Assign a spot and take your dog there on a consistent schedule


If the dog is new in your home or a puppy, that needs to be every hour or two (even in the middle of the night).  You need to physically walk with your dog to the potty pad, spot in your back yard or designated potty spot on leash walks.  It needs to be the same exact spot every single time.  If your dog potties there once, it does not mean you have potty training success.  It is important to continue to walk with your dog to make sure business happens and to praise and treat for successful urination and defecation in the appropriate place.  If your dog does not potty within 10 minutes, go back inside and crate or leash your dog to you.  When business does not occur outside, it is very easy for an accident to happen.  If you do not go with your dog, you have no idea if he or she did their business.  Make sure to praise and treat on the pad or spot outside. Do not wait until your dog comes in the house or is in another room.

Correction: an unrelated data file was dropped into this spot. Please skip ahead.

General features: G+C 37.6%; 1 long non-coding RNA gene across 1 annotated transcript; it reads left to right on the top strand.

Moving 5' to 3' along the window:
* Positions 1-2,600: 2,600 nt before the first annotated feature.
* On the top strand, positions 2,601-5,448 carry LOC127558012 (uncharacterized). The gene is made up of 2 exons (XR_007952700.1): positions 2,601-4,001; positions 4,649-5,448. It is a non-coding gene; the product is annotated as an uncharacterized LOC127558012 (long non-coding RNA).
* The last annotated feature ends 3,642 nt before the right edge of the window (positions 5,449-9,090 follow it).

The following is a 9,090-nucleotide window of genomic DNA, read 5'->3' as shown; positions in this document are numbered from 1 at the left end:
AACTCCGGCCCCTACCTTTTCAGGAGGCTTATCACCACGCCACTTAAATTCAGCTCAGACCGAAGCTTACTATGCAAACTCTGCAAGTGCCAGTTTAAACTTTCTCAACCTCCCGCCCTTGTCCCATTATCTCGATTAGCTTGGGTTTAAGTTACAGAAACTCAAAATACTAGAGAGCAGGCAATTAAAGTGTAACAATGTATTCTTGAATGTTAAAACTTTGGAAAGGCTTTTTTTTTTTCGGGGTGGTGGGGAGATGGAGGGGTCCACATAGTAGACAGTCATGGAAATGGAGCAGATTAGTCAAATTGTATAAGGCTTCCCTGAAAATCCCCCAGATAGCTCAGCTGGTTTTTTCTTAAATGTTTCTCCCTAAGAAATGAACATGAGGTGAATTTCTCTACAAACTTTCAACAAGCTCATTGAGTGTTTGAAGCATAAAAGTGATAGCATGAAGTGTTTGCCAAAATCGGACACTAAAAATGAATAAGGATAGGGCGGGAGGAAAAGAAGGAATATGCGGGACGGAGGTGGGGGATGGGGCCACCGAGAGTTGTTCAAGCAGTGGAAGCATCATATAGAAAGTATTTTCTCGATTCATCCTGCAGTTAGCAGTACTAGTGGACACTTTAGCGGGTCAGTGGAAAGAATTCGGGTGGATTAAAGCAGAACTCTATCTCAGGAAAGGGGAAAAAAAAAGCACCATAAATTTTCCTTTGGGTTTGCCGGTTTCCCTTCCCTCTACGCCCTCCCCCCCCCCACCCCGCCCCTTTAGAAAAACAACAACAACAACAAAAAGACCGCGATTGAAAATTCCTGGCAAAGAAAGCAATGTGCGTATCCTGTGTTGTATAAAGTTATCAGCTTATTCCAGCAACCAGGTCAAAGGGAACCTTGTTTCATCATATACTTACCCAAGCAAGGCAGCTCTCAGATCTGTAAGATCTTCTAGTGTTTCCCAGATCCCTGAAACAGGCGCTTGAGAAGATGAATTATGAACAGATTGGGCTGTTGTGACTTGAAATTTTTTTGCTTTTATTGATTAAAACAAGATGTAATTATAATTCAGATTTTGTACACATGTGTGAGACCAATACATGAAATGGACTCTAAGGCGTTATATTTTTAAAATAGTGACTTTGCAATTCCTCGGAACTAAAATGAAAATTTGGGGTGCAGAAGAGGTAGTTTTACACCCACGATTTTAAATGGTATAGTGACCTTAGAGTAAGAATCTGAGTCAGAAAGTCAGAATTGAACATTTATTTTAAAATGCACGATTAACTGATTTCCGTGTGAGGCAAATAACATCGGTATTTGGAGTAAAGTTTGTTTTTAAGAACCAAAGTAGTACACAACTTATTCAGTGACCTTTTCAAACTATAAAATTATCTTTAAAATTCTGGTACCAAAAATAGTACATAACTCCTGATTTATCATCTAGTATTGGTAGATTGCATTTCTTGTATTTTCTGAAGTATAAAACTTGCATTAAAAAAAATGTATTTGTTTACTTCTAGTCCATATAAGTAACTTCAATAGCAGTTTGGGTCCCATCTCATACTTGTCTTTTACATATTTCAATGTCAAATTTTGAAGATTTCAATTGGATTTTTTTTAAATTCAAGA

If your dog has lived in your home and had accidents for an extended amount of time, your job is more difficult.